Kate H. Gamble, Senior Editor
The Prescription Drug User Fee Act (PDUFA)—originally enacted in 1992 to provide authority for the FDA to collect user fees from industry to help fund the timely review of new drugs and biologics—is up for reauthorization in September 2012. PDUFA must be reauthorized by Congress every 5 years, according to a news release
from the American Pharmacists Association.
Most recently, under the Food and Drug Administration Amendments Act (FDAAA) of 2007, Congress reauthorized PDUFA IV, which provides authority for the FDA to require manufacturers to develop and comply with Risk Evaluation and Mitigation Strategies (REMS) to mitigate safety issues for certain drugs through components including a medication guide and elements to assure safe use.
Now, the PDUFA V reauthorization process is under way. In January 2012, FDA will submit recommendations for PDUFA reauthorization to Congress, kicking off congressional activity leading up to the September 2012 deadline. In an example of the Capitol Hill metaphor of a “Christmas-tree effect,” PDUFA V will serve as an FDA legislative vehicle onto which other FDA-related items may be tacked on like ornaments on a Christmas tree.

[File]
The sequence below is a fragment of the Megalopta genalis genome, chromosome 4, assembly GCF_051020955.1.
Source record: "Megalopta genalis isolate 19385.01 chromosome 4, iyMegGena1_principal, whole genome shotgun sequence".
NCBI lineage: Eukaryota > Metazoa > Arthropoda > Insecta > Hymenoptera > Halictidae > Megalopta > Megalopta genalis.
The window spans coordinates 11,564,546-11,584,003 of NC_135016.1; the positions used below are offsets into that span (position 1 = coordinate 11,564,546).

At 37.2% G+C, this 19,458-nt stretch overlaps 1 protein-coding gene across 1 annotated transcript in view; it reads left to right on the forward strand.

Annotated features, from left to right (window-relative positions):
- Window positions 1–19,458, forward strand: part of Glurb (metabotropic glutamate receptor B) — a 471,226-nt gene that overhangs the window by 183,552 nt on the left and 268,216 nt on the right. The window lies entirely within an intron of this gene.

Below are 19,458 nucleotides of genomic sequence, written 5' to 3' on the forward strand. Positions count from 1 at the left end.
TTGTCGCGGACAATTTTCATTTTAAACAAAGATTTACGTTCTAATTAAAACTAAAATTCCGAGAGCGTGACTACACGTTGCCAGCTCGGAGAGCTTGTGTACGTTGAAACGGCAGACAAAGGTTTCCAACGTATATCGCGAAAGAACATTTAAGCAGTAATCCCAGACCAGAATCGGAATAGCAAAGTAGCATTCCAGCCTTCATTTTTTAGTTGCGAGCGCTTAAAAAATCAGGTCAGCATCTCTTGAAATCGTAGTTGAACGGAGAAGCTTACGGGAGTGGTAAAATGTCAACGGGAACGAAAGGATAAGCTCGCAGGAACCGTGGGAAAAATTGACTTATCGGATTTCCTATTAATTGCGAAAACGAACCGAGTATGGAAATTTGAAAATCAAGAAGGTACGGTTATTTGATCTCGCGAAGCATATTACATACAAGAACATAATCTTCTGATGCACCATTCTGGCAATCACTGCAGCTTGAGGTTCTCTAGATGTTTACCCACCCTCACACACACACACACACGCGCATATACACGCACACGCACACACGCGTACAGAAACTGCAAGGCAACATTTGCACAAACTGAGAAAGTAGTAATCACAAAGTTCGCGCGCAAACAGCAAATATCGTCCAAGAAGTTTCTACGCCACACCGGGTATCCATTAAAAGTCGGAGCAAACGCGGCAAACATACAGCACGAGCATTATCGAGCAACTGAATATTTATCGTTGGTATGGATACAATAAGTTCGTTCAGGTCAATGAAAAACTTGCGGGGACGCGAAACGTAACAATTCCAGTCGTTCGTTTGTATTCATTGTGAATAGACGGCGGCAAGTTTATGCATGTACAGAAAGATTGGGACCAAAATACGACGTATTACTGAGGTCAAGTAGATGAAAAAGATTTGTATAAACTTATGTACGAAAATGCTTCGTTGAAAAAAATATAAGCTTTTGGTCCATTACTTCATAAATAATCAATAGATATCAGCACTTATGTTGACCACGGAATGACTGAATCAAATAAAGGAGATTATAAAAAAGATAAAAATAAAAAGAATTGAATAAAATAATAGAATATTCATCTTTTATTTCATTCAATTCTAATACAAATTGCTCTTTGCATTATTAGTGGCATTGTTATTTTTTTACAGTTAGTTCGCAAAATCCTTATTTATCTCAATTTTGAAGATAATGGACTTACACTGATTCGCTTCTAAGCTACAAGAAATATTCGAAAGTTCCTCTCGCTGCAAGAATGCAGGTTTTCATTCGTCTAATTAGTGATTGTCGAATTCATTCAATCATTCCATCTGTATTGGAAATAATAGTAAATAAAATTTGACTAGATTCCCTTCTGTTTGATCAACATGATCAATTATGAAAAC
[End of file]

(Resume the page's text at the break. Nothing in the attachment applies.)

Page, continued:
As part of the PDUFA V process, FDA held a public meeting October 24
to discuss the agency’s proposed recommendations based on its agreements with manufacturers, including an increase in annual user fee collections to $693.1 million in fiscal year (FY) 2013 from the current baseline of $652.7 million for FY 2012.
At the meeting, participants expressed gratitude for the efforts of FDA to gather input from provider, patient, and consumer stakeholders through a series of nearly monthly meetings, according to APhA Senior Director of Government Affairs Marcie Bough, PharmD, who spoke on the panel
for health professional perspectives focusing on REMS.
“APhA commends FDA for its repeated efforts to engage stakeholders and the public in the development of the proposed PDUFA reauthorization agreement,” Bough said at the meeting
. “We believe that the dialogue between FDA and stakeholders at the same time FDA was meeting with industry has greatly improved the reauthorization process, is reflected in the proposal, and exceeded the minimum statutory requirements for gathering public input.”
Bough said at the meeting that APhA supports the following REMS improvements in PDUFA V:
Outlined strategy and time frame for FDA to continue to discuss and gather public input on improving REMS programs
Improved REMS standardization and use of existing and evolving medical and pharmacy practice technologies and processes
Earlier consideration, communication, and discussion of REMS in the drug review process
Development of guidance on assessing REMS program effectiveness, impact on patient access, and burden on the health care system
Development of guidance on how to apply statutory criteria for when a REMS is required
For more information, view the APhA’s 2011 REMS White Paper
and the APhA’s 2009 white paper